First lady Melania Trump tacitly lent support to the young people who have emerged as activists for gun-control legislation following the school shooting last week at a high school in Florida that left 17 people dead.

“I have been heartened to see children across this country using their voices to speak out and try to create change,” Trump said at the top of remarks at a White House luncheon she hosted for the spouses of the nation’s governors. “They are our future, and they deserve a voice.”

Her embrace of the students-turned-activists, who have commanded attention through their social-media platforms and TV interviews, rebukes some right-wing critics who have sought to dismiss or discredit them. Some in the far right have spread conspiracy theories about the teenagers, accusing them of being puppets of the “deep state” and the FBI, or of being “crisis actors” paid to fake an attack to further an anti-gun agenda.

President Donald Trump invited some students to the White House for a listening session last week, though his most prominent solution to violence in schools — arming teachers — has been met with widespread criticism.

Melania Trump, who rarely makes public remarks, did not specifically address gun-control policy in her brief comments Monday, but she spoke for about five minutes in general terms about the subject that she says is her signature issue: The welfare of children. She mentioned the opioid epidemic and “negative social-media interactions” as specific concerns.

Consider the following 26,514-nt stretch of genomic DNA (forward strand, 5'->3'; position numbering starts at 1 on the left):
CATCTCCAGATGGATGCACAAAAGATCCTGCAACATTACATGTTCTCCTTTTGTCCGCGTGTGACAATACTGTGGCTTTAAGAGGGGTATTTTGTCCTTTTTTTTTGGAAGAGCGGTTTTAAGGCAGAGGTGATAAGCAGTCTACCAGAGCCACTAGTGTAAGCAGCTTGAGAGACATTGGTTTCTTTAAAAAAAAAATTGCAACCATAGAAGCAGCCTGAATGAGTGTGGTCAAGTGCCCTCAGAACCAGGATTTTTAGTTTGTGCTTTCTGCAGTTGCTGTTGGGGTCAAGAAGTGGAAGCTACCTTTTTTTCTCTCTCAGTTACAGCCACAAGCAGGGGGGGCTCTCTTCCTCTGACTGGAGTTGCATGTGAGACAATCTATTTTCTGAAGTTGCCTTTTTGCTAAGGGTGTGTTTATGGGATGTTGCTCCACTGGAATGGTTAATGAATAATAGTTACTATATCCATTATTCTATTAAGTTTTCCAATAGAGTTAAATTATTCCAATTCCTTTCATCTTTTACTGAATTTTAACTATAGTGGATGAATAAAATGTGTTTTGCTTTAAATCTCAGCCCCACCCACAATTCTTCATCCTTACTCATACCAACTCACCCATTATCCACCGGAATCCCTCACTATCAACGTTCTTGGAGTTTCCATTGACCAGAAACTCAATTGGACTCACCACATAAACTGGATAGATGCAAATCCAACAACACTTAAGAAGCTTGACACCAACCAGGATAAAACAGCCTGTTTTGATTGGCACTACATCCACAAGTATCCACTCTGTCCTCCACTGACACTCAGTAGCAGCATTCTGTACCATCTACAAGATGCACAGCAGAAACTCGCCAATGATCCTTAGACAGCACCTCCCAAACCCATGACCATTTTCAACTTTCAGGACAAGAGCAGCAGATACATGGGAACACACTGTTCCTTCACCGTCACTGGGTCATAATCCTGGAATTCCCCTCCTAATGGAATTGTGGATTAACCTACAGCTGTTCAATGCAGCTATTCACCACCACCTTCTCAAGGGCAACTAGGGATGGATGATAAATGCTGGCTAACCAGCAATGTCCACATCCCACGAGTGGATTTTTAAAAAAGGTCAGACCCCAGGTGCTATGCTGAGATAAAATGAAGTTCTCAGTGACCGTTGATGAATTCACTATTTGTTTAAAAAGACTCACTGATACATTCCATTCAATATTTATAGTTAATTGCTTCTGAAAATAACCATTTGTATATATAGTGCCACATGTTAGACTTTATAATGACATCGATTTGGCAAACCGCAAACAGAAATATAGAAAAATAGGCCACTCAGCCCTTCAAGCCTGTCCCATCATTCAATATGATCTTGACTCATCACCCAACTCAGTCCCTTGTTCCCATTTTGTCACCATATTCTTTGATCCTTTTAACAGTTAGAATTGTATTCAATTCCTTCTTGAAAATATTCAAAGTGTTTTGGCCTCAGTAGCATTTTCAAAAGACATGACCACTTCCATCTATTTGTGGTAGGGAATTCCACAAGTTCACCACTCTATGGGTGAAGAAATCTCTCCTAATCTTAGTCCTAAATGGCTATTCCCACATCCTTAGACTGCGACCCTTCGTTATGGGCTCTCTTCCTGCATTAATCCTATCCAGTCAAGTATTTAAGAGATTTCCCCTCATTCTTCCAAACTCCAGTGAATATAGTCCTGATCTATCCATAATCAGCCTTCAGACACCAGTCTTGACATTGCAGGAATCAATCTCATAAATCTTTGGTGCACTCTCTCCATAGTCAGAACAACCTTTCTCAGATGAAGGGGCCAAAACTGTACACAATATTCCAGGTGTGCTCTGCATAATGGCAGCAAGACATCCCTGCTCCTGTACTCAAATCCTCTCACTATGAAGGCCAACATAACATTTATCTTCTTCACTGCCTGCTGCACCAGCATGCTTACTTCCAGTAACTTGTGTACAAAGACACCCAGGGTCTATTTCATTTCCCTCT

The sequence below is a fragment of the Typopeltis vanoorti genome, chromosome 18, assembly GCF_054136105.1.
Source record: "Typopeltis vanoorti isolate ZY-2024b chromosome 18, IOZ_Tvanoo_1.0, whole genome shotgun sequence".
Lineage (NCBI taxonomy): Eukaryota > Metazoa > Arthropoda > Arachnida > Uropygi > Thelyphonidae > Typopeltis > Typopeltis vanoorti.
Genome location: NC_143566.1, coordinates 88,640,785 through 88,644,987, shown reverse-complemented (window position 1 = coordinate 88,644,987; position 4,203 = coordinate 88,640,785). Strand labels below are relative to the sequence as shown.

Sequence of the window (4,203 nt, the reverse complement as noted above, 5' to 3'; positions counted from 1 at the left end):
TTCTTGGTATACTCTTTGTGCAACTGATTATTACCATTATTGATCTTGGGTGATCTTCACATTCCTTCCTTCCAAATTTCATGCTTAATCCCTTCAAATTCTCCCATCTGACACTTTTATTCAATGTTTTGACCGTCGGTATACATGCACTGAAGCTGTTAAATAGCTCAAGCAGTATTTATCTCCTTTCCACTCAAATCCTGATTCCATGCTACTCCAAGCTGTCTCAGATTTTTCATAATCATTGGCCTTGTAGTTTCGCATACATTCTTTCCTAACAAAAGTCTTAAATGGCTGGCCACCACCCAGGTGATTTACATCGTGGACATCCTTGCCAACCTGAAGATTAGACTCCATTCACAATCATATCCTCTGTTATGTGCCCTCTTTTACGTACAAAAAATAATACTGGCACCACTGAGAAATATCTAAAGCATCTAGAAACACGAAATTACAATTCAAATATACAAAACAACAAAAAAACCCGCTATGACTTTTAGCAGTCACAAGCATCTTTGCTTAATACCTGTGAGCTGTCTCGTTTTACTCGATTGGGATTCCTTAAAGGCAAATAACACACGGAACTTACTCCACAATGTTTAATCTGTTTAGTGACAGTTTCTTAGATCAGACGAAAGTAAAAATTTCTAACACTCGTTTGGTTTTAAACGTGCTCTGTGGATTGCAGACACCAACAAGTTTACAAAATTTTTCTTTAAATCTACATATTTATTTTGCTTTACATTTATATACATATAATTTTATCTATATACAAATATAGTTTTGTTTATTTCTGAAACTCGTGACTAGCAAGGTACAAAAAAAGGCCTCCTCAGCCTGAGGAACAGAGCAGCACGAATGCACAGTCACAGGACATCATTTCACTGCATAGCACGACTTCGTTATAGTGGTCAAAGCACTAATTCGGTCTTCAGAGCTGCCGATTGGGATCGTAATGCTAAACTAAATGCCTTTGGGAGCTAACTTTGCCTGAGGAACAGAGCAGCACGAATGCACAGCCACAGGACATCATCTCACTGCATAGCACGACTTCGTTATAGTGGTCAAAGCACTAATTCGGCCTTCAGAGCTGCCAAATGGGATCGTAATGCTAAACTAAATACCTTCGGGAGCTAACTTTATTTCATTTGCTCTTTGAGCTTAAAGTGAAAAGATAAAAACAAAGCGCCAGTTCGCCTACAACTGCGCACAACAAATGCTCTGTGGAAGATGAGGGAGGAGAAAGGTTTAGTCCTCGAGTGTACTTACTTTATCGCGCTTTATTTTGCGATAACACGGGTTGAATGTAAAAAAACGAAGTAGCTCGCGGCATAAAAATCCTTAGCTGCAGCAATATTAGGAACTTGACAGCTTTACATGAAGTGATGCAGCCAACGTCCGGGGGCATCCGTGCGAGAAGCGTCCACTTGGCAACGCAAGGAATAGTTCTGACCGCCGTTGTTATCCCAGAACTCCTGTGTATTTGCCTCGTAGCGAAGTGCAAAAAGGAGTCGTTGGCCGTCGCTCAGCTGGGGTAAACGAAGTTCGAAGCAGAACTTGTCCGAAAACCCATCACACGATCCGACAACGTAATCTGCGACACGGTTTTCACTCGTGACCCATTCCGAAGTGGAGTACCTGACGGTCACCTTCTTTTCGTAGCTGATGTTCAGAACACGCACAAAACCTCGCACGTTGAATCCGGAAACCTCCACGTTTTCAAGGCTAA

Previously, the first lady has said she wants to protect children from cyberbullying, but has found her message complicated by her husband’s tendency to tweet insults at his political opponents.

On Monday, she was more specific than she has previously been on the subject, saying adults need to “take the lead” in preparing kids “to deal with many of the evils in our world today.”

“This means encouraging positive habits with social media and technology, even limiting time online and understanding the content they are exposed to on a daily basis,” she said.

Melania Trump’s encouragement of the teen activists who survived the Florida shooting might also be seen as a response to a young woman who tweeted at her over the weekend, saying the Trump family has made things “worse” in the wake of the shooting.

Lauren Hogg, a 14-year-old student at Marjory Stoneman Douglas High School, the Parkland, Florida, school where the mass shooting took place, noted that her brother, 17-year-old David Hogg, has been one of the outspoken students calling for stricter gun control laws — a role that has made him the target of the conspiracy theories spread online.

“Hey @FLOTUS you say that your mission as First Lady is to stop cyber bullying, well then, don’t you think it would have been smart to have a convo with your step-son @DonaldJTrumpJr before he liked a post about a false conspiracy theory which in turn put a target on my back,” Lauren Hogg tweeted.

In another tweet to the first lady, Hogg wrote that Donald Jr.’s support “created a safe space for people all over the world to call me and my family horrific things that constantly re-victimizes us and our community.”

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